Published Date: 28 June 2021

"Decentralised Finance and the Future of Money" - Panel Remarks by Mr Ravi Menon, Managing Director, Monetary Authority of Singapore, at the Andrew Crockett Memorial Lecture by Mark Carney via Video Conference on 28 June 2021

Thank you for the opportunity to engage on Mark Carney’s deeply thoughtful lecture.

Mark has given us a powerful rendition of the transformation taking place that will “re-wire” our monetary and financial systems. 

  • Centrifugal forces are driving financial functions away from the traditional core.
  • These forces are not just affecting money, but all aspects of the monetary system.

Mark also reminds us that, amid this transformation, money has to be anchored on “values of trust, resilience, dynamism, solidarity and sustainability”.  I cannot agree more.

I’d like to focus on:

  • the decentralisation of finance across the three ‘I’s of the monetary stack — intermediaries, infrastructure, and instruments; and
  • how central banks and regulators can potentially shape this decentralisation in a way that upholds the critical values of money that Mark has highlighted.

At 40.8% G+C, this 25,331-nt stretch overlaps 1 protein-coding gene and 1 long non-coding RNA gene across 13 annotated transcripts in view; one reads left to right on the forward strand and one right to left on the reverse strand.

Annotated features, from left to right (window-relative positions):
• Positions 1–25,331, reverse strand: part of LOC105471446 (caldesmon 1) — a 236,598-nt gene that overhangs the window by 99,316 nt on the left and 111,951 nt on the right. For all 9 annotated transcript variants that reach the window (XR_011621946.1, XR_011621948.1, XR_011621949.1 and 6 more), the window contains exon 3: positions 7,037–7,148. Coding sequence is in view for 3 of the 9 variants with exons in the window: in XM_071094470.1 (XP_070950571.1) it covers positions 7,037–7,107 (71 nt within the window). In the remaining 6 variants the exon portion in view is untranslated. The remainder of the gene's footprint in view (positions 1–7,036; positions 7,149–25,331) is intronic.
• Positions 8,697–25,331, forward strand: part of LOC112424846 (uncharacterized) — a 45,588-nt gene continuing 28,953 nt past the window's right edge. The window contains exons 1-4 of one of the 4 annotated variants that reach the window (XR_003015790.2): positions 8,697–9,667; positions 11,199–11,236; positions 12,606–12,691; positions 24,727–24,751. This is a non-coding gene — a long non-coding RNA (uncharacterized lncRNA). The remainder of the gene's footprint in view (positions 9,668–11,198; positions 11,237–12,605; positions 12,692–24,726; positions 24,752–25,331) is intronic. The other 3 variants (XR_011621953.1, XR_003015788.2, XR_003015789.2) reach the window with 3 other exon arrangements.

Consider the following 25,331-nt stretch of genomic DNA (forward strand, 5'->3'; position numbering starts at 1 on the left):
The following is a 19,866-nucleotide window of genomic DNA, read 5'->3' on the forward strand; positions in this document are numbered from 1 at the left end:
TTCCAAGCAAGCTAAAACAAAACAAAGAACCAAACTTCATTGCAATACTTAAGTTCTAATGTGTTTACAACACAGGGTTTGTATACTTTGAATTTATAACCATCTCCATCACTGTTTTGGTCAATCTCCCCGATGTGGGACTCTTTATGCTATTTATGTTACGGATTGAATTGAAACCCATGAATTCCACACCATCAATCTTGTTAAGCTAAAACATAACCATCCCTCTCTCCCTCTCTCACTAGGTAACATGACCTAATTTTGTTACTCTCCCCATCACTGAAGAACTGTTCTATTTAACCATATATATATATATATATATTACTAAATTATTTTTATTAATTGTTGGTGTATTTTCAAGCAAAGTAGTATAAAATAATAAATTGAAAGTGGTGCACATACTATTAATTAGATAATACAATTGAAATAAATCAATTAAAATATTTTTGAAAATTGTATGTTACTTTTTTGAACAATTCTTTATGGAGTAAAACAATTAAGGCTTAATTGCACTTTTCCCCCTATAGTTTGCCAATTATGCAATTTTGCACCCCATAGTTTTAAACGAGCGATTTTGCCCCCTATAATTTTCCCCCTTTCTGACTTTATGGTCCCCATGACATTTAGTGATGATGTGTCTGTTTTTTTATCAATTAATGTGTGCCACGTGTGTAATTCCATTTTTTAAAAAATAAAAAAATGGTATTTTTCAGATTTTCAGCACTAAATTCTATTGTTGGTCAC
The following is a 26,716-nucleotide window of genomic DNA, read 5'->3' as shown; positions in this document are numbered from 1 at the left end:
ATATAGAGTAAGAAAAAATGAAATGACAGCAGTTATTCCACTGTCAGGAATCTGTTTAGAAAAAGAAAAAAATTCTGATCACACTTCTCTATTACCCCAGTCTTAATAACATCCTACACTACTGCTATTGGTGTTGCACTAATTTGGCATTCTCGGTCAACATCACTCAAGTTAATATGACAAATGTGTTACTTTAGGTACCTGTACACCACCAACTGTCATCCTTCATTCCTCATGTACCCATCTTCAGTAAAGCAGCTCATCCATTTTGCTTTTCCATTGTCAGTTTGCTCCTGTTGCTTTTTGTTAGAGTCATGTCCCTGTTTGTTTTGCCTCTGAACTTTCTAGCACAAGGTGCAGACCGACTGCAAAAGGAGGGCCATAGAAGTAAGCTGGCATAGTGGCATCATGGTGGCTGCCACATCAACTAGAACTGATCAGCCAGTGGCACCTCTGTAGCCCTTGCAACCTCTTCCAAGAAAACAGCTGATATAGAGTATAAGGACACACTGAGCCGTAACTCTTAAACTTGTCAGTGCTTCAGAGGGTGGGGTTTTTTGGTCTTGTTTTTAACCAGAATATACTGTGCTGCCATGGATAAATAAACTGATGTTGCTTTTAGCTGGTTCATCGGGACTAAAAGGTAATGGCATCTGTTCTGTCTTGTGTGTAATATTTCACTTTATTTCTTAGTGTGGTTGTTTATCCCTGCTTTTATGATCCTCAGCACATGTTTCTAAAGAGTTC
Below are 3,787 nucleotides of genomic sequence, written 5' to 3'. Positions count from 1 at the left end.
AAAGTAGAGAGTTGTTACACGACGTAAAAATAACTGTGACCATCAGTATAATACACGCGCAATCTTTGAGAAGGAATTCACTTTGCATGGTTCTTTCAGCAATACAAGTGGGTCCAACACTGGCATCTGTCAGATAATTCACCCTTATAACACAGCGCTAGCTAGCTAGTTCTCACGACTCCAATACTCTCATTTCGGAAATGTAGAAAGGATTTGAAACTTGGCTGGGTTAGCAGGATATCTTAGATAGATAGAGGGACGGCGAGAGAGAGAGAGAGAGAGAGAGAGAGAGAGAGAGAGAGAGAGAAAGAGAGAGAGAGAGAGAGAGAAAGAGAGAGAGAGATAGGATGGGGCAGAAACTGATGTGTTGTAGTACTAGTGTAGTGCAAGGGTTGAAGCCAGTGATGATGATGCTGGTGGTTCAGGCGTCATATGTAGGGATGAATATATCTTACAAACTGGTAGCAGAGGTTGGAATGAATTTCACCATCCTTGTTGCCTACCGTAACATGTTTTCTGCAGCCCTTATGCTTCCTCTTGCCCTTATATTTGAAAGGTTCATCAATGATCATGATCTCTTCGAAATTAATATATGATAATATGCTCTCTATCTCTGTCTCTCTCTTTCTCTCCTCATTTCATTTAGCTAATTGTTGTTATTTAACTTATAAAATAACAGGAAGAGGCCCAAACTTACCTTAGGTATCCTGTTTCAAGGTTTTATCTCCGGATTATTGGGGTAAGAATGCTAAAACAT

Let me begin with Intermediaries, at the top of the monetary stack.

The delivery of retail financial services is being decentralised.

  • This is happening in two ways.

First, finance by non-financial players.

  • There is now a much broader range of non-traditional - and often unregulated -intermediaries in the retail finance space.
  • This is not just BigTechs, but also FinTechs and smaller technology firms.
  • These players provide payments, lending, savings and investments as complements to their core digital service.
  • By bundling financial and non-financial services, they are able to better meet the needs of consumers.

Second, embedded finance by financial players.

  • Regulated financial institutions are reinventing their business models and leveraging on technology to connect with customers at more and varied touchpoints.
  • Financial institutions are “embedding” their offerings in an array of non-bank digital platforms in an attempt to reach new customers at lower acquisition costs.
  • Embedded finance combines the benefits of platform economics with the trust premium that people still place with regulated financial institutions.

Central banks and regulators should welcome both these developments.

  • They offer the prospect of more efficient, more affordable, more inclusive financial services.

But we need to be alert to new sources of risk.

  • If the distributor and underlying provider of a financial service are not the same entity, who is accountable to the customer?
  • As the number of 3rd-party intermediaries involved in a financial service grows, there might also be increased operational risks.